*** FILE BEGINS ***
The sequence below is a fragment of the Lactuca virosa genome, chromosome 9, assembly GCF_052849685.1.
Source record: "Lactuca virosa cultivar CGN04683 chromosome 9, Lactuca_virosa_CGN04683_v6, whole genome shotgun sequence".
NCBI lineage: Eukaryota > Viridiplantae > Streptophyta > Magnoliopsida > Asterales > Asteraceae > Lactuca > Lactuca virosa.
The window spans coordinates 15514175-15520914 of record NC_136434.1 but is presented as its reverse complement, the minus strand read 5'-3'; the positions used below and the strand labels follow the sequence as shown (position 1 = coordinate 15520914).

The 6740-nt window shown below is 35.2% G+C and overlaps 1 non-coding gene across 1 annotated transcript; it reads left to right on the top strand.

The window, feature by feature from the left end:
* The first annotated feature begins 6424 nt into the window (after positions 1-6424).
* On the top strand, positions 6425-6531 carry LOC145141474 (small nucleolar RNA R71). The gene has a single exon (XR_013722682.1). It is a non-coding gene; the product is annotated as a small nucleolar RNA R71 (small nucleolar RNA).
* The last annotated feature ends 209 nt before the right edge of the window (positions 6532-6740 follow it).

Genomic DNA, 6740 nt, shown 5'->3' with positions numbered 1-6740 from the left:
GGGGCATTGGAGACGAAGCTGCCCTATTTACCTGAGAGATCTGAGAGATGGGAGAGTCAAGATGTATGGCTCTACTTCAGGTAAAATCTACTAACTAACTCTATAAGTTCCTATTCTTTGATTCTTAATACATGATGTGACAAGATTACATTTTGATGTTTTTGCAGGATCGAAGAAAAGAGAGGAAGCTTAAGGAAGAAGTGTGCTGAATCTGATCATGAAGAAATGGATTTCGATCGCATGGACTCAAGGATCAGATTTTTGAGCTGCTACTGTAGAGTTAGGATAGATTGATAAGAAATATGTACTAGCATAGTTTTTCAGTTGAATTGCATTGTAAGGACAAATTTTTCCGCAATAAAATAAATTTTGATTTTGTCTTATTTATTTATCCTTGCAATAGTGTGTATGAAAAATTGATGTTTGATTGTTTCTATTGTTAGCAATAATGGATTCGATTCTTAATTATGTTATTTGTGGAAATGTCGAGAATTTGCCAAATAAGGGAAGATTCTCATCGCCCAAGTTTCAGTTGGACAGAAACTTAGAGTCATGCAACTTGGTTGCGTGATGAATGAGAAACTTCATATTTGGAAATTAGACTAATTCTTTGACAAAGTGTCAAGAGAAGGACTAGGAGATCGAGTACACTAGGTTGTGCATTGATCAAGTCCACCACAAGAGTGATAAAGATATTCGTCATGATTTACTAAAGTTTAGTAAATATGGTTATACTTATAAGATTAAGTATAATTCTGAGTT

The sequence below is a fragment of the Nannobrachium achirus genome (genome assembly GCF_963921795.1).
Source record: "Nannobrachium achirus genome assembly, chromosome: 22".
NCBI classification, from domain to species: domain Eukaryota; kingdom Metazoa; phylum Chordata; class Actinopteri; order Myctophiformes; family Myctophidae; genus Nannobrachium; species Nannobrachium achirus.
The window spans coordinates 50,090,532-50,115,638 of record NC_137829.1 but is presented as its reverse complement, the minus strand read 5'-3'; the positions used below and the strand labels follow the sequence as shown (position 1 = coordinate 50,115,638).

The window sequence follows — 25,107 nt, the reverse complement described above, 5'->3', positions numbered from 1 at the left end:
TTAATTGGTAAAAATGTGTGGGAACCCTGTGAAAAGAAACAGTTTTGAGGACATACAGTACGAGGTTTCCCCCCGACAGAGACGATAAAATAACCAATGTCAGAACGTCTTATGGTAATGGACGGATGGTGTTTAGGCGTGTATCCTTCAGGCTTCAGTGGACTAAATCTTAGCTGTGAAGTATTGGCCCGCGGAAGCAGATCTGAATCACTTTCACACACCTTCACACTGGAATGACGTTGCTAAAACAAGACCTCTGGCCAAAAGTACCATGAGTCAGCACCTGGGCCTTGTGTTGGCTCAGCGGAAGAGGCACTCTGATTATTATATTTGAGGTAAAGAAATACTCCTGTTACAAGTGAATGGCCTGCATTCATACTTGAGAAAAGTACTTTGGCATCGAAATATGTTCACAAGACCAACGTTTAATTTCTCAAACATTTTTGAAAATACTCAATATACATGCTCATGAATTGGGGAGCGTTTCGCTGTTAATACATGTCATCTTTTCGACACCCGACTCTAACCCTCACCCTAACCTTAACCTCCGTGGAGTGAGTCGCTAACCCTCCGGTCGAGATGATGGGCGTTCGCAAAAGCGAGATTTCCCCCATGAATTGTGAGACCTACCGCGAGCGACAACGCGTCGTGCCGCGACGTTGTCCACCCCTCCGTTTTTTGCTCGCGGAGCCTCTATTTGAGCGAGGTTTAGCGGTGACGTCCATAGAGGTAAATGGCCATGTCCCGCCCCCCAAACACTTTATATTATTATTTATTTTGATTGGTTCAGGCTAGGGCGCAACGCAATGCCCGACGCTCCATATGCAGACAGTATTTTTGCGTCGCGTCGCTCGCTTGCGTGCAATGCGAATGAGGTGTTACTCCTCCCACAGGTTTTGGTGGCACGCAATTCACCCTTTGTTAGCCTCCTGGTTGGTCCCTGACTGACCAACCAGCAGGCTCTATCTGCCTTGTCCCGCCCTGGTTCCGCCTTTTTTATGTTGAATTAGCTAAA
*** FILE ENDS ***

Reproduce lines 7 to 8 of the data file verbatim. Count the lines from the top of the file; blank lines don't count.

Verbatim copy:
* The first annotated feature begins 6424 nt into the window (after positions 1-6424).
* On the top strand, positions 6425-6531 carry LOC145141474 (small nucleolar RNA R71). The gene has a single exon (XR_013722682.1). It is a non-coding gene; the product is annotated as a small nucleolar RNA R71 (small nucleolar RNA).